Five Former Woodland Hills Students File Suit Against District Alleging Culture Of Abuse
Five former Woodland Hills School District students filed a lawsuit Wednesday morning in the U.S. District Court alleging the district and administration perpetuated a culture of abuse, perpetrated by the former high school principal and a school resource officer.
The civil rights complaint filed collectively by three law offices names the school district, current superintendent Alan Johnson, former principal Kevin Murray, Assistant Principal Patrick Scott, Churchill Borough, Churchill police officer Stephen Shaulis who was placed at the high school as a school resource officer, and the security company Dynasty Security.
The complaint comes after the district made national news for two separate incidents of abuse. In November 2016, an audio recording of Murray threatening a 14-year-old student was released. Five months later, a video of another 14-year-old student being punched in the face by Shaulis, a Churchill police officer assigned to the school, was released.
Attorneys Todd Hollis and Tim O’Brien are representing the five black students named as plaintiffs. The suit alleges that the students were discriminated against because of their race and because some of the students have emotional and behavioral disorders.
The 30-page complaint alleges that the school district, “created and/or acquiesced in a culture of verbal abuse, excessive force, and intimidation.” The complaint alleges that the district knew of the harm to the five high school students, “yet took no action to prevent them.”
The complaint also alleges superintendent Johnson knew students were subjected to the use of excessive force.
The lawyers said the complaints are an attempt to end what they describe as a culture of violence and substandard education within the district. O’Brien said the lawsuit contends that the school violated the students’ Fourth Amendment rights.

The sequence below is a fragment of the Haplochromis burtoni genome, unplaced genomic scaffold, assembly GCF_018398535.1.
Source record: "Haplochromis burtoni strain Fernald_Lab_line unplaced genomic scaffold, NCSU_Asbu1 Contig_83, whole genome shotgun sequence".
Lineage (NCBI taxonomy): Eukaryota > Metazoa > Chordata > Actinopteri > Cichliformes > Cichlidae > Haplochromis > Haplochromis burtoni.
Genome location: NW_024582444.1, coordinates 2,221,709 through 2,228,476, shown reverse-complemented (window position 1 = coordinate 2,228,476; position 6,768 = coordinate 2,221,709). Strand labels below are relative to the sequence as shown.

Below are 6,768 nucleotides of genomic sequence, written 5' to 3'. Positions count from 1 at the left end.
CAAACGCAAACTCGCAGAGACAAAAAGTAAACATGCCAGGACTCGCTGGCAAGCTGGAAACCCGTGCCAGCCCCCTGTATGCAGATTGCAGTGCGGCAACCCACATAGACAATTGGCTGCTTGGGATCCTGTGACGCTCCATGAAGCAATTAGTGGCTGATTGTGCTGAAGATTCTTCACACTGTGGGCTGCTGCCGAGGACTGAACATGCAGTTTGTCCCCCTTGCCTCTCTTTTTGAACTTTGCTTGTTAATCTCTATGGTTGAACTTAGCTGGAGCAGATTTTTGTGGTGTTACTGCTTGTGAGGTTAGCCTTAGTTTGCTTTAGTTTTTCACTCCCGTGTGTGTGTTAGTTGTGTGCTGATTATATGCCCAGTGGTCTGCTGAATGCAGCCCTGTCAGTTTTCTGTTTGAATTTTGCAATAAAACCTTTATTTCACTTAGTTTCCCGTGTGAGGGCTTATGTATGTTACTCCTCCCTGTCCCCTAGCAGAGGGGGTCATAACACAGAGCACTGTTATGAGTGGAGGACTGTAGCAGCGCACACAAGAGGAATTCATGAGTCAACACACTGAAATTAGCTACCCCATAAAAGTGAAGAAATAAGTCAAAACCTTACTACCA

“What happened should never happen to any child at any school and certainly shouldn’t have happened to these students because of their race,” he said.
The complaint cites 20 separate counts including unconstitutional policies and use of excessive force. The complaint calls for compensation for the students for damages and legal and attorneys’ fees.
Attorney Margaret Coleman said that the group of attorneys filing the suit also want to, “put Woodland Hills on notice.”
“We want to make sure these kids have a voice and [the district] understands that we are watching,” she said.
Murray resigned as principal of the high school and football coach Aug. 16. He had been on unpaid administrative leave since July 1 when the Pennsylvania Department of Education began reviewing his administrator’s certification.
The district posted the principal’s position on its website Aug. 20.
A 2009 video was released at the press conference showing former student Dominique Stotts walking down a hallway in Woodland Hills High School being escorted by then Assistant Principal Murray and School Resource Officer Shaulis. Shaulis is seen tazering Stotts after a verbal exchange. Murray stands by his side during the incident.
Stotts is not one of the five students suing the district, but Coleman said the video will be used as evidence.
“It demonstrates how long this has been going on,” she said.
Representatives from a dozen municipal councils that make up the Woodland Hills School District sent the district a letter voicing “no confidence” in the district in June.
Tina Doose, president of the Braddock Council, was one of the representatives. She is a member of the school district’s Commission on Youth Development and Learning which formed this year to study how to improve the district’s school climate.
She said Wednesday that she does not want the district to continue using school resource officers for security. She said the district also needs an equity director to confront the culture of violence.
Multiple calls to the Woodland Hills School District superintendent's office were not returned at the time of publication.
*UPDATED: Wednesday, Aug. 23, 2017 at 1:36 p.m.